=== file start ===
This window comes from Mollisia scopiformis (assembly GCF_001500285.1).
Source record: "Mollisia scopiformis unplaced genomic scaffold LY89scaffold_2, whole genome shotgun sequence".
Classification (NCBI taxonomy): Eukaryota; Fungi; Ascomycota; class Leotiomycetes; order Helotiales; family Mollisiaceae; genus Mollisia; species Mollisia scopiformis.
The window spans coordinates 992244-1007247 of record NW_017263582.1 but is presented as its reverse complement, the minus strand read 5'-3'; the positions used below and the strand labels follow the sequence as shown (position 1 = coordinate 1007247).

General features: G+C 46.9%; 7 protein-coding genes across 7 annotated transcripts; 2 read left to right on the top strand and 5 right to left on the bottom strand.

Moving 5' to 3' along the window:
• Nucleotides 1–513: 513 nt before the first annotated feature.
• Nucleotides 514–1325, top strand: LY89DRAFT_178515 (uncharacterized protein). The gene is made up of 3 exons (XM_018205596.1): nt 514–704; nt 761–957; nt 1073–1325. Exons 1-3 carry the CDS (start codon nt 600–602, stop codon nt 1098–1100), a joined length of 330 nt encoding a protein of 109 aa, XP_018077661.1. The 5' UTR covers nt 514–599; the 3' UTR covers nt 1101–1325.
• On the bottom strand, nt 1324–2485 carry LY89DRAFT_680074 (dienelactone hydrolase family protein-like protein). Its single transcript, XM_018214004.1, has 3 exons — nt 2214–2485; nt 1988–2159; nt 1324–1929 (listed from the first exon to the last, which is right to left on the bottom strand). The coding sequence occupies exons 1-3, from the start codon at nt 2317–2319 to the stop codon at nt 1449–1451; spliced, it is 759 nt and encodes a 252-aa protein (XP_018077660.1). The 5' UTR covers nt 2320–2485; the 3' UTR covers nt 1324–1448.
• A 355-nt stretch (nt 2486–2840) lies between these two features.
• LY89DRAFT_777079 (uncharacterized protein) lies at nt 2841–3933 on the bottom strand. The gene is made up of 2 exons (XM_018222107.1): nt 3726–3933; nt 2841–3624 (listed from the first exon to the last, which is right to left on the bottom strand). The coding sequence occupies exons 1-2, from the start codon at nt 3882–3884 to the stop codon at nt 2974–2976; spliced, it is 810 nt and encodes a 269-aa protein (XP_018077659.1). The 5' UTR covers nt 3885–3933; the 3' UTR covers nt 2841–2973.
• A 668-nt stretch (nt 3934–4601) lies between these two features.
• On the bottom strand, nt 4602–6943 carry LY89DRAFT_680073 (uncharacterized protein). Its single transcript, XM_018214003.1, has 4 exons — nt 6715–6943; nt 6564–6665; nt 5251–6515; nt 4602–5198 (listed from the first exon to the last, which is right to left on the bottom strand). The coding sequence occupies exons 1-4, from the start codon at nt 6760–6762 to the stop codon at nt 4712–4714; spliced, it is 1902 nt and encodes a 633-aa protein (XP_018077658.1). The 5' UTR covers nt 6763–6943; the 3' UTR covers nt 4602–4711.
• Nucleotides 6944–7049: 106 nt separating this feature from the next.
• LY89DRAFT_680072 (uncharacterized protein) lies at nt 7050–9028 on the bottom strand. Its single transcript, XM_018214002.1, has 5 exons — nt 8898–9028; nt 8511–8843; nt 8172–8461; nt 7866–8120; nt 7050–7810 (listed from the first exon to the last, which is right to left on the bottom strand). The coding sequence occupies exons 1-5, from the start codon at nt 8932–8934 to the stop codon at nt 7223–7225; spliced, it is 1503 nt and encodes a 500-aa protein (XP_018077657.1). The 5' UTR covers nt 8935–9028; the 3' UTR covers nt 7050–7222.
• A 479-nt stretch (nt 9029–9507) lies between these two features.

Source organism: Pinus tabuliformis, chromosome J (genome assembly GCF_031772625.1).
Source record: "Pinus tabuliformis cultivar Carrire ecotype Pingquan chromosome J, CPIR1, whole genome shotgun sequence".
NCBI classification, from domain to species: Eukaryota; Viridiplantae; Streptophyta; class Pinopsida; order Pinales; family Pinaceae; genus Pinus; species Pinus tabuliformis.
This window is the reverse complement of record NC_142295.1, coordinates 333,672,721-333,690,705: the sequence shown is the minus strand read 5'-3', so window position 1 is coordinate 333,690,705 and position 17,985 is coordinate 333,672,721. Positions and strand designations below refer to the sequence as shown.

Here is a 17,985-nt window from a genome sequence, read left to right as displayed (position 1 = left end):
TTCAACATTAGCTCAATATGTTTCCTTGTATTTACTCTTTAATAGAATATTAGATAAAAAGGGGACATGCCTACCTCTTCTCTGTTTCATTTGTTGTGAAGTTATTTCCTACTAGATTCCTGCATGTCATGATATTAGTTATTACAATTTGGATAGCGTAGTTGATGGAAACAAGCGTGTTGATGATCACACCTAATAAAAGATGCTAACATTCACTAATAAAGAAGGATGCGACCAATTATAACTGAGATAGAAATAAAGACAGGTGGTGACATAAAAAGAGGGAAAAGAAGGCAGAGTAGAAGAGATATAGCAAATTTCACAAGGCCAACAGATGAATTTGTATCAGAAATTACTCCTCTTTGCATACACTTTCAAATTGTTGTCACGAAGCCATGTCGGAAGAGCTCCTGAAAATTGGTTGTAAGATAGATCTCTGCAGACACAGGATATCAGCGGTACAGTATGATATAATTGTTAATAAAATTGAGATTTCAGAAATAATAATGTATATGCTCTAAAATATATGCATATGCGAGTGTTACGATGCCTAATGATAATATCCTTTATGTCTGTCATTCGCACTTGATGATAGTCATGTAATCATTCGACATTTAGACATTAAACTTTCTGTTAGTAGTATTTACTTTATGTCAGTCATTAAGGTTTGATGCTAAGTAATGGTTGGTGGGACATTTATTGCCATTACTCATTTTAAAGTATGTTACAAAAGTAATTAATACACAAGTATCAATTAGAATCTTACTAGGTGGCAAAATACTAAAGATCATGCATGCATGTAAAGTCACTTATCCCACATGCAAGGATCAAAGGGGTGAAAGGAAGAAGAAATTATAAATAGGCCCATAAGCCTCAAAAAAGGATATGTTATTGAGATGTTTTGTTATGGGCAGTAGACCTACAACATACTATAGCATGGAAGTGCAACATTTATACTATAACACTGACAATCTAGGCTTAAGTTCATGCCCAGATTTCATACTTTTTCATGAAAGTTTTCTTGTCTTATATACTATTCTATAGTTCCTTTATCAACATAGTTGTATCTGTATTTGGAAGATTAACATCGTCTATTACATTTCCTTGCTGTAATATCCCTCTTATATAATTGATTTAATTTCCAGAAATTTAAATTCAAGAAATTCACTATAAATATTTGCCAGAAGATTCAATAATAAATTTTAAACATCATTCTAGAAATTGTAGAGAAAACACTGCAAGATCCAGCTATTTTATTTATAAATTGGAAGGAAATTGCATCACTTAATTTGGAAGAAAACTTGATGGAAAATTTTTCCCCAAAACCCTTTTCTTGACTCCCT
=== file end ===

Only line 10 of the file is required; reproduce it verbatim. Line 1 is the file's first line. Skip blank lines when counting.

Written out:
• A 355-nt stretch (nt 2486–2840) lies between these two features.